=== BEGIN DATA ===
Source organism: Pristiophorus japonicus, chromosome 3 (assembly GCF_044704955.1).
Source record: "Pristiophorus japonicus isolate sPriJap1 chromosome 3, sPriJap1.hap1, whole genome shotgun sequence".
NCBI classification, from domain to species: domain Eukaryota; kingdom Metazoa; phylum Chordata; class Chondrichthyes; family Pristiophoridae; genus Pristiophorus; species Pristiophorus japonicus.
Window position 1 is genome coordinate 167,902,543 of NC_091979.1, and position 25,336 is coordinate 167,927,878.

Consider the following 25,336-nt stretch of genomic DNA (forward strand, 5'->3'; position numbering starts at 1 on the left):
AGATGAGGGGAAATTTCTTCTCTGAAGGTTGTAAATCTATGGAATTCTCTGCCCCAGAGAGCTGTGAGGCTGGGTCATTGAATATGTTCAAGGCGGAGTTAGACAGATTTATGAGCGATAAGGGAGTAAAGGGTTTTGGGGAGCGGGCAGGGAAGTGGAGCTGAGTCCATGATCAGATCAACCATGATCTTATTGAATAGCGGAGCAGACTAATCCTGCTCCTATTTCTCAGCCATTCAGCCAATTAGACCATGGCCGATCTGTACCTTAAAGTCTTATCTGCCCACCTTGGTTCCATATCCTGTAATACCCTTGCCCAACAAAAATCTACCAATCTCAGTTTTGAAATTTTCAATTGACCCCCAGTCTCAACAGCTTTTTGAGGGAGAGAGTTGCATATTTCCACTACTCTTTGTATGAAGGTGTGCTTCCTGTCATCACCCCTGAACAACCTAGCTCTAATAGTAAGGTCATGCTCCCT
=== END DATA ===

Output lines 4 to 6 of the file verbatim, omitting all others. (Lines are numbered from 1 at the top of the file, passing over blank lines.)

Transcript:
Window position 1 is genome coordinate 167,902,543 of NC_091979.1, and position 25,336 is coordinate 167,927,878.

Consider the following 25,336-nt stretch of genomic DNA (forward strand, 5'->3'; position numbering starts at 1 on the left):
AGATGAGGGGAAATTTCTTCTCTGAAGGTTGTAAATCTATGGAATTCTCTGCCCCAGAGAGCTGTGAGGCTGGGTCATTGAATATGTTCAAGGCGGAGTTAGACAGATTTATGAGCGATAAGGGAGTAAAGGGTTTTGGGGAGCGGGCAGGGAAGTGGAGCTGAGTCCATGATCAGATCAACCATGATCTTATTGAATAGCGGAGCAGACTAATCCTGCTCCTATTTCTCAGCCATTCAGCCAATTAGACCATGGCCGATCTGTACCTTAAAGTCTTATCTGCCCACCTTGGTTCCATATCCTGTAATACCCTTGCCCAACAAAAATCTACCAATCTCAGTTTTGAAATTTTCAATTGACCCCCAGTCTCAACAGCTTTTTGAGGGAGAGAGTTGCATATTTCCACTACTCTTTGTATGAAGGTGTGCTTCCTGTCATCACCCCTGAACAACCTAGCTCTAATAGTAAGGTCATGCTCCCT